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EVDRIVER
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Re: Leaf charing info.

Sun May 02, 2010 12:45 pm

garygid wrote:Again, I could be illegal, but most folks, including myself, do NOT WANT illegal.

A legal solution, easily available to all, would be better.

Which would you like to pay (thev$2200 or so) for?

1. AV's EVSE hardwired in your garage. Illegal to un-wire and use elsewhere.

2. The same EVSE hung on a hook in the same spot, easily portable but wired to a plug that plugs into a newly-installed 240v socket there. And, it can be un-plugged and legally used (perhaps with a short adapter) at MANY other locations. Even at the other side of a 3-car garage.

How long is AV's EVSE-to-car cable?




Illegal- ok, so your friends are going to call the electrical police? LOL. Cut a cord, make an adaptor in 5 minutes and be done with it. Peole have been doing it for more than 10 years with no issue, let's not raise one now. Jeeze, do you walk outside the crosswalk lines:)
It looks like one can unplug it from the EVSE and then buy a longer "J1772" fueling cable if needed.
What is the max length available from AV?
Enough to charge a car at the curb?

No, a build-it-yourself cable is probably not legal, since it appears that all the "components", right up to (but not including) the charge socket on the car, must be "listed" (and possibly "stickered").

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planet4ever
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Leaf Number: 1537
Location: Morgan Hill, CA, south of San Jose

Re: Leaf charing info.

Sun May 02, 2010 11:15 pm

EVDRIVER wrote:The boxes are a complete rip off, yes. In a while you will be able to buy these with the cord for about $600 I bet. The ones rated for outdoor use are more costly.

I'm afraid you have totally missed the point here. You will not be charged anywhere near $2200 for "the box". I would be surprised if the hardware part was even close to $600. What you are paying for is service. Here is what Nissan says:
FAQ: We expect the standard home charging dock installation to be around $2,200, but this will vary with the age and configuration of your home.

[highlighting added] Now, listen to what the associated video says:
... a certified electrician will visit your home and determine the best way to install the charging dock. The quote will vary based on the age and configuration of your home. ... Now that you've received your quote it's time to install. ... On the day you choose, the electrician will come to your home and install the charging dock. He will run a dedicated 240 V circuit from your electrical panel to the garage then mount the charging dock. Finally the electrician will run diagnostic tests to make sure your dock is working properly.

This doesn't sound like a rip off to me if the cost includes two home visits by a professional, and running in-wall conduit (as the video shows) from your breaker box to where the EVSE will be mounted.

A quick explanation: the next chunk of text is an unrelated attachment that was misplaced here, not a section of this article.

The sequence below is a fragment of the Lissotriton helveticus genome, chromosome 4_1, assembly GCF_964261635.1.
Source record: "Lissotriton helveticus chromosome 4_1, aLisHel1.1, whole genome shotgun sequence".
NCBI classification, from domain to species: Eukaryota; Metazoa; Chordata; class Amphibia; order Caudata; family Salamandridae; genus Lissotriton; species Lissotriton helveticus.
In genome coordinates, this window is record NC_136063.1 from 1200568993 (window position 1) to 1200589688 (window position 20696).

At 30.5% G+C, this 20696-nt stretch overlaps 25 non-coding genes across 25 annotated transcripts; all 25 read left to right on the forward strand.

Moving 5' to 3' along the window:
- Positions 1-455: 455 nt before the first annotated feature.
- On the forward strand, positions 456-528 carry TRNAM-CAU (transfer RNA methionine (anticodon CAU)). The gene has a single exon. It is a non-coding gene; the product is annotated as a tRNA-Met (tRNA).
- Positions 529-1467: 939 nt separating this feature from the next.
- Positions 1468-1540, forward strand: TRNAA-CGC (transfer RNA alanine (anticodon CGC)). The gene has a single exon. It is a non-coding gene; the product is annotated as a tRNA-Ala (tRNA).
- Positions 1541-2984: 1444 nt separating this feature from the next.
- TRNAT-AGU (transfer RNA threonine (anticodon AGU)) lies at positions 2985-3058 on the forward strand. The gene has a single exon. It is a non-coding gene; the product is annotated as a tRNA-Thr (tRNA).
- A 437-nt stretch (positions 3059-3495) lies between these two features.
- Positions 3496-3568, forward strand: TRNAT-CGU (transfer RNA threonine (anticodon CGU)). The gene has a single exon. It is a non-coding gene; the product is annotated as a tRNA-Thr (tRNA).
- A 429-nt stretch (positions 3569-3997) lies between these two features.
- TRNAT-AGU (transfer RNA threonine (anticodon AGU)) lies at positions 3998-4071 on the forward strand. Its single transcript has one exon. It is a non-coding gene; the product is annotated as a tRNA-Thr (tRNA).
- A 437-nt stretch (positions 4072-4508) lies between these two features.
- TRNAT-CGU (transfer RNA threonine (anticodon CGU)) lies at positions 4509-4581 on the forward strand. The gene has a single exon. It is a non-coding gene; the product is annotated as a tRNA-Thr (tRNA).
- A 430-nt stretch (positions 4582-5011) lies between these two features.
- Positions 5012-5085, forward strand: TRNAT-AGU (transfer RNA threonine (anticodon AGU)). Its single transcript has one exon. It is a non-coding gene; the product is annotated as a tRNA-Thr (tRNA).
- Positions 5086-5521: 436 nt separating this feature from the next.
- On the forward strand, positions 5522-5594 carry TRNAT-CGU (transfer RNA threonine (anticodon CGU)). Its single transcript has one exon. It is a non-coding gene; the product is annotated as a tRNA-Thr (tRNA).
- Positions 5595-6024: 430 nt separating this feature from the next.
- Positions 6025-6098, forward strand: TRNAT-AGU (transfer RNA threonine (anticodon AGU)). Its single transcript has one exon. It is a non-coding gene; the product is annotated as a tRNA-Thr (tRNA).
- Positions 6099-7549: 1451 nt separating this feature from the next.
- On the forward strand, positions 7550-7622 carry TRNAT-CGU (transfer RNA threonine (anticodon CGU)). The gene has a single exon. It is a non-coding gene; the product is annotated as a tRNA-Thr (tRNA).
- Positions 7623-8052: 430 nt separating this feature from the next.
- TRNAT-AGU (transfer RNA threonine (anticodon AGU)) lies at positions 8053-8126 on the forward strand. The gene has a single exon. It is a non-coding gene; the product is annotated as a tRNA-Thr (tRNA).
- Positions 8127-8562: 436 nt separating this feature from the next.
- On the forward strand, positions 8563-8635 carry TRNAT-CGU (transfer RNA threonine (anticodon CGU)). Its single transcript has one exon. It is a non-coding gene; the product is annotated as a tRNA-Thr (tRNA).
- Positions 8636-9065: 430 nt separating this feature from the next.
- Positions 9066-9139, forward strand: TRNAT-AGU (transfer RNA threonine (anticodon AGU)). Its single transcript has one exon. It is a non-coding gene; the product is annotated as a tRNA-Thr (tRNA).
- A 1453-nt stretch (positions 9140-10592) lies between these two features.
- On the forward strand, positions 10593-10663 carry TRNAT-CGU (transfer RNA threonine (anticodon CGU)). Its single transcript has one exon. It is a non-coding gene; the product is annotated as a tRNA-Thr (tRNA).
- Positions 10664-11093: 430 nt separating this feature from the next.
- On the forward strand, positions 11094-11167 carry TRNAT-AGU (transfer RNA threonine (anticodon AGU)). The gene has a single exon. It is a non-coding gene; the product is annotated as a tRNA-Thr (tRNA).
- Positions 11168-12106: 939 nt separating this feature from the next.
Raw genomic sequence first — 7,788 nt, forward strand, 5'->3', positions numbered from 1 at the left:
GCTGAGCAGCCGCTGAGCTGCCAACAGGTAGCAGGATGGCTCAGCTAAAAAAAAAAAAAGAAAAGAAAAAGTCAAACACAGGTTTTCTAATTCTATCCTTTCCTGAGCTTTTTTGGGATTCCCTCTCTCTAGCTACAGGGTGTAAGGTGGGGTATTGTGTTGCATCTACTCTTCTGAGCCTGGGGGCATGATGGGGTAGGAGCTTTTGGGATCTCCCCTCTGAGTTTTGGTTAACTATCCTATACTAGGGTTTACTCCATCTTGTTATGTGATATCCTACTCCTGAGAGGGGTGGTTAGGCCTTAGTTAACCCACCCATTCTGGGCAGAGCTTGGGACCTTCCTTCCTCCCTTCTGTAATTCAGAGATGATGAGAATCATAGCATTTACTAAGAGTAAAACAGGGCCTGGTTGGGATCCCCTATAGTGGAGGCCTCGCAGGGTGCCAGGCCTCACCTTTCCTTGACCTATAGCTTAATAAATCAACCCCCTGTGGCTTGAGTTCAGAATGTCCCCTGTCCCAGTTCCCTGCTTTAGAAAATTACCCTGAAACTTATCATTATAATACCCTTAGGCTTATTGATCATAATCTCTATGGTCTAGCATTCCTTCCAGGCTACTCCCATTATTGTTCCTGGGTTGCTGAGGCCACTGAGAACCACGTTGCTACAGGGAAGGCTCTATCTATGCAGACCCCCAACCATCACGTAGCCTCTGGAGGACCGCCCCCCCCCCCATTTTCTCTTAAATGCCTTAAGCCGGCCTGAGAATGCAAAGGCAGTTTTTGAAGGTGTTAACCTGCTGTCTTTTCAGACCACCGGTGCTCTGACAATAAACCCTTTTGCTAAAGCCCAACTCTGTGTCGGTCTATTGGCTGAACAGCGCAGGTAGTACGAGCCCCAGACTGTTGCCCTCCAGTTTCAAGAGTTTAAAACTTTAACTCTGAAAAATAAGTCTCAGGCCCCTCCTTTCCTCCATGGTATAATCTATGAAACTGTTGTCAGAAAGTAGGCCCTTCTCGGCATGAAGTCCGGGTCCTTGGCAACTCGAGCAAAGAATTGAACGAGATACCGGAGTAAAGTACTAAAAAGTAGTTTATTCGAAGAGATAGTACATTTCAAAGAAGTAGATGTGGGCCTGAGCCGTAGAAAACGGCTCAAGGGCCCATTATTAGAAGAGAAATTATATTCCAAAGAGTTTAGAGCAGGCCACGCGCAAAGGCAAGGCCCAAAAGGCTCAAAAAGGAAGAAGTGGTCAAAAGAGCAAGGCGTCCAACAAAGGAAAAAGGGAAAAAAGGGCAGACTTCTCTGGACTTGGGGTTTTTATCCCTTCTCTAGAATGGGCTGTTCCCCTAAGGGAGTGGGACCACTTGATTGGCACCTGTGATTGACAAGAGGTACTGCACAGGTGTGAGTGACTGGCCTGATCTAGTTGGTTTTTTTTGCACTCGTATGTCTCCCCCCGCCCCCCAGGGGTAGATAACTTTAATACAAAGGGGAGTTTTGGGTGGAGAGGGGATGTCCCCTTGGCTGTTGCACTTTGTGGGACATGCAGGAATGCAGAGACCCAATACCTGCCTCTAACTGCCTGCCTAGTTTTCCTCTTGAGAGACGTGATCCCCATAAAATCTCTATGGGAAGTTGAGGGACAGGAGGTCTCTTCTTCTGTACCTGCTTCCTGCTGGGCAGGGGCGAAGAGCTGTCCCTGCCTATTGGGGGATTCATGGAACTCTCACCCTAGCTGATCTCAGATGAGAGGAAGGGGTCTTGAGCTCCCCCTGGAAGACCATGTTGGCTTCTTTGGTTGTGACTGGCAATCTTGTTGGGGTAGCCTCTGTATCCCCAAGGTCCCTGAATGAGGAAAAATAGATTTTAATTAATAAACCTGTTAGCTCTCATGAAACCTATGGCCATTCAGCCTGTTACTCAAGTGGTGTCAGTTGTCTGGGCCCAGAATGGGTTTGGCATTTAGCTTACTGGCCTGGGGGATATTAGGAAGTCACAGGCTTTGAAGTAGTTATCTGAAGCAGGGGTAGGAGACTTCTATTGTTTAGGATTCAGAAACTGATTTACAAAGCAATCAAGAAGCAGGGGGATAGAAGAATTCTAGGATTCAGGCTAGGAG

End of April 2013: Traded my 2011 SL for a 2013 S with charge pkg.

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garygid
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Re: Leaf charing info.

Sun May 02, 2010 11:43 pm

Also needed, any drawings, info, and the fee for the building permit (usually required), and the final inspection by the city.
See SOC/GID-Meter and CAN-Do Info
2011 LEAF, sold in 2015
2010 Prius, 2014 silver Tesla S
Nissan EVSE, mod to 240/120v 16A
PU: SDG&E
Solar PV: 33 x 225W -> 7 kW max AC
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garygid
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Re: Leaf charing info.

Mon May 03, 2010 12:16 am

If plug-in installation is allowed:

1. Old style dryer:
To use the old-style NEMA 10-30R (receptacle) dryer "socket" is problematic. Although this 3-pin plug has a Neutral, it does not have a Ground ... that the EVSE most likely "requires". Of course, illegal users might be tempted to use the Neutral as Ground, but that is not usually recommended.

2. New-style (last 14 years) dryer:
The newer 4-pin NEMA 14-30R "socket" (receptacle) is used, which includes both Neutral and Ground pins. This should work fine.

In either case, the 30-amp breaker limits the legal maximum "continuous" current that should be drawn from the circuit to 24 amps (80% of 30 amps).

An adapter could be made to add a ground wire to the 3 wires (minimum #10 gauge wires) coming from an older 3-pin plug, and running them to a 4-pin 50-amp female twistlock.

Then, other similar adapters could be made, so that other sockets could be used.

Finally, the cord to the EVSE could have a male 50-amp twistlock, to mate with the selected adapter.

More later when I get more info from AeroVironment about whether they will install their EVSE in a plug-in configuration.
See SOC/GID-Meter and CAN-Do Info
2011 LEAF, sold in 2015
2010 Prius, 2014 silver Tesla S
Nissan EVSE, mod to 240/120v 16A
PU: SDG&E
Solar PV: 33 x 225W -> 7 kW max AC
To Sell: X-treme 5000Li EV motorcycle

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LTLFTcomposite
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Re: Leaf charing info.

Mon May 03, 2010 5:44 am

Even at $2200, with half the cost covered by Obamabucks, for me it's not worth fooling around with some kind of "roll your own" solution. Like all DIY projects around the house you think it's going to cost X and by the time you're done you've way overspent that, not to mention your time and the fact you're left with a half-ass solution, and who knows what that means your warranty coverage on the car. Also I'm not seeing the idea you can build a circuit to signal the charger for $2 in parts from radio shack. I don't think they sell a single component off their back wall for that.